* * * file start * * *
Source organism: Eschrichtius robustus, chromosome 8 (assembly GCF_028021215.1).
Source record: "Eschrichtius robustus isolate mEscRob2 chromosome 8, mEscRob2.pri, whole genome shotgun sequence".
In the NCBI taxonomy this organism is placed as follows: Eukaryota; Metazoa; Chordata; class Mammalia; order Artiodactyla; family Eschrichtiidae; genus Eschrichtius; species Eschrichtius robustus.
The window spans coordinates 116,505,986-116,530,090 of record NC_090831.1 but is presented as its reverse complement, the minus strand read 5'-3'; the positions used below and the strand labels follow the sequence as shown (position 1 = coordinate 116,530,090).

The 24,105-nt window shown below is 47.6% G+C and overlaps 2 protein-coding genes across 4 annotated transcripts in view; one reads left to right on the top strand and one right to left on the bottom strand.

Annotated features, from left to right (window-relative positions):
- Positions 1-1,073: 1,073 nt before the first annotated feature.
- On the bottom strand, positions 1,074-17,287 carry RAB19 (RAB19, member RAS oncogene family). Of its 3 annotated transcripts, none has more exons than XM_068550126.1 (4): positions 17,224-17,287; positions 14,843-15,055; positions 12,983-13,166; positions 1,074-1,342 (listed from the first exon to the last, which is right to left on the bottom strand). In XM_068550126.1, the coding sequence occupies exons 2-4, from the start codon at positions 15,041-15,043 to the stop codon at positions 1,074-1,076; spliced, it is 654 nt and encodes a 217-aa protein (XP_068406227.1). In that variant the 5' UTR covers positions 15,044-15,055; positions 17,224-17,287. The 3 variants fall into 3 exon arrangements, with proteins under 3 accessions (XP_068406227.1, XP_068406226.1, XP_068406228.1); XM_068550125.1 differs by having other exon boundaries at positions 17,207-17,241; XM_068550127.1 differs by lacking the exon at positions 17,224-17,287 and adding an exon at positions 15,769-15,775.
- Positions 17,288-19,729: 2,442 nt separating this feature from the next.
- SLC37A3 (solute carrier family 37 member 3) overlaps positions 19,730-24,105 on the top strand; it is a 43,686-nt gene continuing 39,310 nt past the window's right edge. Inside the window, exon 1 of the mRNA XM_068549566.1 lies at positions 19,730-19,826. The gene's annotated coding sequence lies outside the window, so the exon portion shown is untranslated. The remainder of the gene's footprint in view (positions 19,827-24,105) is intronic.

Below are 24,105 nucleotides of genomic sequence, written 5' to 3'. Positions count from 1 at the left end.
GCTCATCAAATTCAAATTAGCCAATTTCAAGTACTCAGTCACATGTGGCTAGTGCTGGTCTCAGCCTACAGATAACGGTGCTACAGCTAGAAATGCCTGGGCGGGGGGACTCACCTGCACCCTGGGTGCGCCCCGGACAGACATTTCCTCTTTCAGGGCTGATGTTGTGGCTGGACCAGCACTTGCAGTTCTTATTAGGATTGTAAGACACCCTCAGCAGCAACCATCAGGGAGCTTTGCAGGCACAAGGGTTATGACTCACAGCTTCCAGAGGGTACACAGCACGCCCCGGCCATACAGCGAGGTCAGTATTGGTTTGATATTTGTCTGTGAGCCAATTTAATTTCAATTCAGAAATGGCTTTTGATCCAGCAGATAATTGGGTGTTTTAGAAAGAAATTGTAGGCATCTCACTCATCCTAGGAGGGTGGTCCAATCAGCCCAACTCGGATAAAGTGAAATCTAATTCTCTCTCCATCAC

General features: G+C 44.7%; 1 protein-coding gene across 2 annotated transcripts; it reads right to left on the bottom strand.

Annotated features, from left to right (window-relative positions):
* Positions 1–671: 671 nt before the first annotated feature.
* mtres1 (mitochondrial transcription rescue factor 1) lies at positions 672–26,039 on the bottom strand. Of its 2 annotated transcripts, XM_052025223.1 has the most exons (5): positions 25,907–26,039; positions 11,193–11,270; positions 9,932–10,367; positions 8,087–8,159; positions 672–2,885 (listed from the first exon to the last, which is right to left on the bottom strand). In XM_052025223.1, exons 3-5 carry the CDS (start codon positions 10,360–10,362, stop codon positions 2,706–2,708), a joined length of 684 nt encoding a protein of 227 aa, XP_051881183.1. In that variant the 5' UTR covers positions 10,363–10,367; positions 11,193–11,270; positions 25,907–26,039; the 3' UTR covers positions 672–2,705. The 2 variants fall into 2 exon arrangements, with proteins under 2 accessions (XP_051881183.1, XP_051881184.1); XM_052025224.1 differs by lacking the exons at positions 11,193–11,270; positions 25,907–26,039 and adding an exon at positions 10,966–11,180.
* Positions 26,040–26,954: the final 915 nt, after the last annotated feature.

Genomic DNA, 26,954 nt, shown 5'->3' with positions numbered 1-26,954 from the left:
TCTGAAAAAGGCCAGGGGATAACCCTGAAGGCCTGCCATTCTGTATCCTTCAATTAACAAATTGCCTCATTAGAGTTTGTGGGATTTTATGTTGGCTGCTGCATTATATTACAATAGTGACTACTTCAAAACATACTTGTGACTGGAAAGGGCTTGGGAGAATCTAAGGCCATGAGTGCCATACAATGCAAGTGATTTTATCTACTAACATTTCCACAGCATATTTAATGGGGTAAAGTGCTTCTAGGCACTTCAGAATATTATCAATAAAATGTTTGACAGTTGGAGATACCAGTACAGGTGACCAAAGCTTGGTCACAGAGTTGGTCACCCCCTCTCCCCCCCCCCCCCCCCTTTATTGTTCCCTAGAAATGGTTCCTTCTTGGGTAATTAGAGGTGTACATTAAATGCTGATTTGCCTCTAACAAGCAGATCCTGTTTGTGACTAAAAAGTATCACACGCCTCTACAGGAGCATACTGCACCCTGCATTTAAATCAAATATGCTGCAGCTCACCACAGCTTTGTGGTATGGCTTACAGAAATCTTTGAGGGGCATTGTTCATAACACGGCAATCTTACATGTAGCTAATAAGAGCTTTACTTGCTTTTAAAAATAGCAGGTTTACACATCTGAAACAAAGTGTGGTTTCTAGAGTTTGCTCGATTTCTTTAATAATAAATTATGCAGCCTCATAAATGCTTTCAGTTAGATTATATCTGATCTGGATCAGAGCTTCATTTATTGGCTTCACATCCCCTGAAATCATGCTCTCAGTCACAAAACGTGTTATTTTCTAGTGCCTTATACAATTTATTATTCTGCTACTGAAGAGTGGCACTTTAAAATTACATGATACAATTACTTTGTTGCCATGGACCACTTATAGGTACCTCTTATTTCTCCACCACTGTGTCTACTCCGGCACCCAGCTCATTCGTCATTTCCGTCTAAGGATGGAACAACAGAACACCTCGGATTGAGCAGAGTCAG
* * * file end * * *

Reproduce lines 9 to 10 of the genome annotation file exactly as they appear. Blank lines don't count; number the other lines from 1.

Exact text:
- Positions 17,288-19,729: 2,442 nt separating this feature from the next.
- SLC37A3 (solute carrier family 37 member 3) overlaps positions 19,730-24,105 on the top strand; it is a 43,686-nt gene continuing 39,310 nt past the window's right edge. Inside the window, exon 1 of the mRNA XM_068549566.1 lies at positions 19,730-19,826. The gene's annotated coding sequence lies outside the window, so the exon portion shown is untranslated. The remainder of the gene's footprint in view (positions 19,827-24,105) is intronic.